We have had two separate clients who have been housed by Southwark Council in unsuitable temporary accommodation out of the borough area. These clients were housed in temporary accommodation under S. 193 Housing Act 1996 once a main housing duty was owed and the accommodation was found to be unsuitable upon S. 202 review.
- A single mother and five children were housed in temporary accommodation in Woolwich. Our client had a child at secondary school who could make his own journey to school, however this was a 90 minute journey. Our client also had to accompany three of her children on a 90 minute journey to their primary school. As our client was the sole carer for her children she had to also take her 2 year old daughter on the 90 minute school run twice a day. This resulted in her two year old spending up to 6 hours a day on public transport. It was submitted that the effect on our client’s children, especially the youngest was a breach of Section 11 Children’s Act 2004 as found in the recent County Court appeal of Anon v LB Lewisham, Central London County Court. The long school runs and distance from her previous support networks also prevented our client from obtaining work which meant that she was subject to a rent shortfall of over £1400 a month as a result of the benefit cap. In addition to raising the unaffordability of the accommodation, we submitted that placing our client in temporary accommodation where she could not work to prevent the effects of the benefit cap amounted to indirect discrimination.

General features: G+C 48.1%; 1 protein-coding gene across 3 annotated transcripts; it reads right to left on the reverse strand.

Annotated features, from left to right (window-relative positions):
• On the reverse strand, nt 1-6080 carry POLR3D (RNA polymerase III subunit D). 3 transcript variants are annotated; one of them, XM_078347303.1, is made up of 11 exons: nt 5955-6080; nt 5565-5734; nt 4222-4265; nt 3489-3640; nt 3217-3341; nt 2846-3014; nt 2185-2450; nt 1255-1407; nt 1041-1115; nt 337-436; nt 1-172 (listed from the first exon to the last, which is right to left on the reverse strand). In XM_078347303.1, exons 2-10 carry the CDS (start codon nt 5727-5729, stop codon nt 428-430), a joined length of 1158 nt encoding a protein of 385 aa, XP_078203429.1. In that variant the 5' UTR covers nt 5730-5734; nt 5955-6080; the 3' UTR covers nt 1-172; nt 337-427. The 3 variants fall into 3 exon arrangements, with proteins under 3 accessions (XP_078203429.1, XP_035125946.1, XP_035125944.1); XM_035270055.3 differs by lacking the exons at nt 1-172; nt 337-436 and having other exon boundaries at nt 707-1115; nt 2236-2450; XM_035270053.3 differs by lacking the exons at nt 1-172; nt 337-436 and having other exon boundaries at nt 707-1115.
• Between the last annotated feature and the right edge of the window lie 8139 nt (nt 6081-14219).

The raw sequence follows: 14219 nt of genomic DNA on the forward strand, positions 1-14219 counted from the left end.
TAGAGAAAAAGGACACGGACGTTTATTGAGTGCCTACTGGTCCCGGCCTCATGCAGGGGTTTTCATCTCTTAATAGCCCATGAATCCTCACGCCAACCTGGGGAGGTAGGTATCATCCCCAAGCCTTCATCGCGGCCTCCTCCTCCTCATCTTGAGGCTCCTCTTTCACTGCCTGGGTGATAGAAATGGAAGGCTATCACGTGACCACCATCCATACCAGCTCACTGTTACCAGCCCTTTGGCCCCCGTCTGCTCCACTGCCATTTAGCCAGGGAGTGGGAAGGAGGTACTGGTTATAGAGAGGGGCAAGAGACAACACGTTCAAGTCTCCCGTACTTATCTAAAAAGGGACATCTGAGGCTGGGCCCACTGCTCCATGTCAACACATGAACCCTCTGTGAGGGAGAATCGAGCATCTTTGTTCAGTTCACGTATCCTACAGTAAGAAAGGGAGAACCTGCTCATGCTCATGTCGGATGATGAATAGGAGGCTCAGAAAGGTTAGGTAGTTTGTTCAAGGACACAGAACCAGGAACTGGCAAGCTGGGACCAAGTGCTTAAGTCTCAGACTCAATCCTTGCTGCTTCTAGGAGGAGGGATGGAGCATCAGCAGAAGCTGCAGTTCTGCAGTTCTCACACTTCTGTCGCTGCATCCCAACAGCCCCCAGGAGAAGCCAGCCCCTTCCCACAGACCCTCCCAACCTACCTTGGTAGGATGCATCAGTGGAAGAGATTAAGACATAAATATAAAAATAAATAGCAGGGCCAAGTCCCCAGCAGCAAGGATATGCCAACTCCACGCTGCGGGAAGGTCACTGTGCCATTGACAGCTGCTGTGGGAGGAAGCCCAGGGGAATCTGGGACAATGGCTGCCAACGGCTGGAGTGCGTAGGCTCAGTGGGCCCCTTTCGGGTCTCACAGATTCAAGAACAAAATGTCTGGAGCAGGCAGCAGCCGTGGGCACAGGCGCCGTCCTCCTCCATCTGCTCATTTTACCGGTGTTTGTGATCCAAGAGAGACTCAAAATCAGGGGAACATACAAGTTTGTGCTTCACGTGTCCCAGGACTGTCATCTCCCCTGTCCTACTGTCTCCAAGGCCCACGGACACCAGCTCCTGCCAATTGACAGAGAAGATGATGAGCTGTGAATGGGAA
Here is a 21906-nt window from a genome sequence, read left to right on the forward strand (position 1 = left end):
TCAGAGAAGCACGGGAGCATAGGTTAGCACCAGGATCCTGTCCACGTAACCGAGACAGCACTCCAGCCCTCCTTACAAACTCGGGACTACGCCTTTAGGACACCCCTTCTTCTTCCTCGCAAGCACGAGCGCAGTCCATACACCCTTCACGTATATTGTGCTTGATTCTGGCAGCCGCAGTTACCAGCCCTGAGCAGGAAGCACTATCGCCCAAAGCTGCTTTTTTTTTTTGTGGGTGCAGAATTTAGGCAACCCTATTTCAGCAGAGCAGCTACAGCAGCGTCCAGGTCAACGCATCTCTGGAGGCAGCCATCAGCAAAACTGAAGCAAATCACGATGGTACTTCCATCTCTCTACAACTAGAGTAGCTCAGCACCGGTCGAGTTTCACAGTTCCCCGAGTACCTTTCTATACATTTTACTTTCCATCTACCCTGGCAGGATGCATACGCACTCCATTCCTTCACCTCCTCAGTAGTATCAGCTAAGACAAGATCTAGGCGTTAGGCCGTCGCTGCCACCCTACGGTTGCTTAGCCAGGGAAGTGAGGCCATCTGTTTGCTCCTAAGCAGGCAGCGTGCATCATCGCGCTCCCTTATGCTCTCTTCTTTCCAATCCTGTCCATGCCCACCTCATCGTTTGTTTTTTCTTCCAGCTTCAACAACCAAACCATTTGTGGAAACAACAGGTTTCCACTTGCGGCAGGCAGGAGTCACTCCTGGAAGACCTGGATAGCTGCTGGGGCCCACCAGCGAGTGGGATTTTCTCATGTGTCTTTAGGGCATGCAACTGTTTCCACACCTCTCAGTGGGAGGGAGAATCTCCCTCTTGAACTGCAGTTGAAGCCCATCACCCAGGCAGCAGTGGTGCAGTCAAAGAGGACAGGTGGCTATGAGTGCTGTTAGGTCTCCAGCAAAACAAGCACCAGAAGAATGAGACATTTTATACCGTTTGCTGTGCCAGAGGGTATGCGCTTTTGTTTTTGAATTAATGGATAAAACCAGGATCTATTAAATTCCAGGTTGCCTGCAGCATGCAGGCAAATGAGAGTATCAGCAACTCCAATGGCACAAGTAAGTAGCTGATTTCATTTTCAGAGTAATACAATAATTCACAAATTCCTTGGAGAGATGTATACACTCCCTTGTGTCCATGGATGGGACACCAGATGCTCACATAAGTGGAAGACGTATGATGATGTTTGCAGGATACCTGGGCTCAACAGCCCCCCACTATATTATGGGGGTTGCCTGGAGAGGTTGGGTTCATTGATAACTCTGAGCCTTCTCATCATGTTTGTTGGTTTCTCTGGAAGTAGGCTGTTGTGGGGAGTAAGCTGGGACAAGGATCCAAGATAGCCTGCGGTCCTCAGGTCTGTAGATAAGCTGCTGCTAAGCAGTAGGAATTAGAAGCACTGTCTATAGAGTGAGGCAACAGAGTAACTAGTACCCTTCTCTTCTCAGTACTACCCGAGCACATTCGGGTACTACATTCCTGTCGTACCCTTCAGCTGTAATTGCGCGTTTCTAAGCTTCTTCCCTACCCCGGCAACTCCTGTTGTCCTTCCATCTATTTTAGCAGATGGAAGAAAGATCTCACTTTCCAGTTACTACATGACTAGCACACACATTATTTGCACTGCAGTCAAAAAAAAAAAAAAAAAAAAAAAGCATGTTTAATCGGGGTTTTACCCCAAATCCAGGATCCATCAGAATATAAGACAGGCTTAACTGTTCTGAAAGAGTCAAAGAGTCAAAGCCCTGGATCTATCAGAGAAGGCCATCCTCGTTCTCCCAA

- A single mother and a one year old child were housed in a studio flat in Leytonstone. A suitability review was originally refused by the council as it had been more than 21 days since their original decision that the property was suitable. However, in response to a community group raising concerns with the property on behalf of our client, the council had made a fresh assessment of the suitability. It was successfully submitted that this new decision gave rise to the right to request a review of the suitability pursuant to R(B) v Redbridge LBC  EWHC 250. The main room of the studio flat measured only 170 square feet. It was raised that although Zaitzeff v Olmi (1952) states rooms with kitchens can be used as bedrooms, Part X Housing Act 1985 is silent on the minimum room standard required if a room contains a kitchen. It was submitted that the available space that could be used as a bedroom was less than that required by Part X, and therefore it was statutorily overcrowded. Our client was also in a predicament that a childcare arrangement that allowed her to work while in the temporary accommodation was ending. This meant that unless our client was housed back in borough where her support networks could assist with childcare, then she would either have to quit her work or spend an unaffordable amount of money on childcare. This failure to consider the potential disruption to her work was in breach of The Homelessness (Suitability of Accommodation) (England) Order 2012 and the potential income she would have left after childcare would be unlawful as per Samuels v Birmingham City Council  UKSC 28. It was also raised that the failure of the council to consider the effects on our client’s ability to work, and also similar situations in the equality act assessment of their temporary accommodation policy, amounted to indirect discrimination.